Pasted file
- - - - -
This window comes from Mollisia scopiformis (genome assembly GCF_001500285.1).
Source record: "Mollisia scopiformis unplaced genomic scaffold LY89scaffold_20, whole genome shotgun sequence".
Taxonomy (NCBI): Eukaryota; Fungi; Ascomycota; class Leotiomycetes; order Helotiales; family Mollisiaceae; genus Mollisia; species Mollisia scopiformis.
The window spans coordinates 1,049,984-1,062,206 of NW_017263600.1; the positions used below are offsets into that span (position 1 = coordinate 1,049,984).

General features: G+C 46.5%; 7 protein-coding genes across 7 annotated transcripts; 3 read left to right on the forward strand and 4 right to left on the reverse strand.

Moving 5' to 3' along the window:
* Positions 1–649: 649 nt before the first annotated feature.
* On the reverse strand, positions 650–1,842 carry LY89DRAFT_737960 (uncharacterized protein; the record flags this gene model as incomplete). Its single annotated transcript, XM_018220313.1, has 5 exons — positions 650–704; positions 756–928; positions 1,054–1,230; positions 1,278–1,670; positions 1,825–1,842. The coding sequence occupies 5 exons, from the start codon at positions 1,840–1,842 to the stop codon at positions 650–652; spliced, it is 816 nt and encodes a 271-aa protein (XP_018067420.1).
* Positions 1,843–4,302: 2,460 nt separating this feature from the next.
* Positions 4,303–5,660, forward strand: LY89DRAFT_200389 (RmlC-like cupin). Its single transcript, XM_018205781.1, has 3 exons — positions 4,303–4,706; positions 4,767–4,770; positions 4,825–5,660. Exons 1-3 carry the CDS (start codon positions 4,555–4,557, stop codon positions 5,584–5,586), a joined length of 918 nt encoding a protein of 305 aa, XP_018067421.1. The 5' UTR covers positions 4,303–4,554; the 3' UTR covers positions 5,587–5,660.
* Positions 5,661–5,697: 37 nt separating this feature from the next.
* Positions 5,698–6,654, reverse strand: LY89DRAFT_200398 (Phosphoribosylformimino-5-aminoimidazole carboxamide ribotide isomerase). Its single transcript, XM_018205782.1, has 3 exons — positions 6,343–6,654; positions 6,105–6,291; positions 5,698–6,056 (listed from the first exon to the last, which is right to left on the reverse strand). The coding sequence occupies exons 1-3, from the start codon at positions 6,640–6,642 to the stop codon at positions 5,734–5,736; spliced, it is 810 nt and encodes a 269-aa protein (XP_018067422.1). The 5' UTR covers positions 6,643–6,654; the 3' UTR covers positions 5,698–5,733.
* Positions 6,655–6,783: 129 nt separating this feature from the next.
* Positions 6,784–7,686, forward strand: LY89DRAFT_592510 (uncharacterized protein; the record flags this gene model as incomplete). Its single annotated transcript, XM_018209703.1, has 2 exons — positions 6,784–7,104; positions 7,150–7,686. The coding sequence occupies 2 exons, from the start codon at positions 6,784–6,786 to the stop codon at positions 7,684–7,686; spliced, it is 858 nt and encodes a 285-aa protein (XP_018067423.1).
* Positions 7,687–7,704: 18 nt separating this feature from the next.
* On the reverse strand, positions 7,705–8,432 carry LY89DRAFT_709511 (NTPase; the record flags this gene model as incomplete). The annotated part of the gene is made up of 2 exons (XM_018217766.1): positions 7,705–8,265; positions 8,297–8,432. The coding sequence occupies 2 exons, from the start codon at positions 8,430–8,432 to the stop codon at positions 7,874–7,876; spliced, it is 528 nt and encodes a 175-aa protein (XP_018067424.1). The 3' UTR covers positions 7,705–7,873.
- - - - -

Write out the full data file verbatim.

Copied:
This window comes from Mollisia scopiformis (genome assembly GCF_001500285.1).
Source record: "Mollisia scopiformis unplaced genomic scaffold LY89scaffold_20, whole genome shotgun sequence".
Taxonomy (NCBI): Eukaryota; Fungi; Ascomycota; class Leotiomycetes; order Helotiales; family Mollisiaceae; genus Mollisia; species Mollisia scopiformis.
The window spans coordinates 1,049,984-1,062,206 of NW_017263600.1; the positions used below are offsets into that span (position 1 = coordinate 1,049,984).

General features: G+C 46.5%; 7 protein-coding genes across 7 annotated transcripts; 3 read left to right on the forward strand and 4 right to left on the reverse strand.

Moving 5' to 3' along the window:
* Positions 1–649: 649 nt before the first annotated feature.
* On the reverse strand, positions 650–1,842 carry LY89DRAFT_737960 (uncharacterized protein; the record flags this gene model as incomplete). Its single annotated transcript, XM_018220313.1, has 5 exons — positions 650–704; positions 756–928; positions 1,054–1,230; positions 1,278–1,670; positions 1,825–1,842. The coding sequence occupies 5 exons, from the start codon at positions 1,840–1,842 to the stop codon at positions 650–652; spliced, it is 816 nt and encodes a 271-aa protein (XP_018067420.1).
* Positions 1,843–4,302: 2,460 nt separating this feature from the next.
* Positions 4,303–5,660, forward strand: LY89DRAFT_200389 (RmlC-like cupin). Its single transcript, XM_018205781.1, has 3 exons — positions 4,303–4,706; positions 4,767–4,770; positions 4,825–5,660. Exons 1-3 carry the CDS (start codon positions 4,555–4,557, stop codon positions 5,584–5,586), a joined length of 918 nt encoding a protein of 305 aa, XP_018067421.1. The 5' UTR covers positions 4,303–4,554; the 3' UTR covers positions 5,587–5,660.
* Positions 5,661–5,697: 37 nt separating this feature from the next.
* Positions 5,698–6,654, reverse strand: LY89DRAFT_200398 (Phosphoribosylformimino-5-aminoimidazole carboxamide ribotide isomerase). Its single transcript, XM_018205782.1, has 3 exons — positions 6,343–6,654; positions 6,105–6,291; positions 5,698–6,056 (listed from the first exon to the last, which is right to left on the reverse strand). The coding sequence occupies exons 1-3, from the start codon at positions 6,640–6,642 to the stop codon at positions 5,734–5,736; spliced, it is 810 nt and encodes a 269-aa protein (XP_018067422.1). The 5' UTR covers positions 6,643–6,654; the 3' UTR covers positions 5,698–5,733.
* Positions 6,655–6,783: 129 nt separating this feature from the next.
* Positions 6,784–7,686, forward strand: LY89DRAFT_592510 (uncharacterized protein; the record flags this gene model as incomplete). Its single annotated transcript, XM_018209703.1, has 2 exons — positions 6,784–7,104; positions 7,150–7,686. The coding sequence occupies 2 exons, from the start codon at positions 6,784–6,786 to the stop codon at positions 7,684–7,686; spliced, it is 858 nt and encodes a 285-aa protein (XP_018067423.1).
* Positions 7,687–7,704: 18 nt separating this feature from the next.
* On the reverse strand, positions 7,705–8,432 carry LY89DRAFT_709511 (NTPase; the record flags this gene model as incomplete). The annotated part of the gene is made up of 2 exons (XM_018217766.1): positions 7,705–8,265; positions 8,297–8,432. The coding sequence occupies 2 exons, from the start codon at positions 8,430–8,432 to the stop codon at positions 7,874–7,876; spliced, it is 528 nt and encodes a 175-aa protein (XP_018067424.1). The 3' UTR covers positions 7,705–7,873.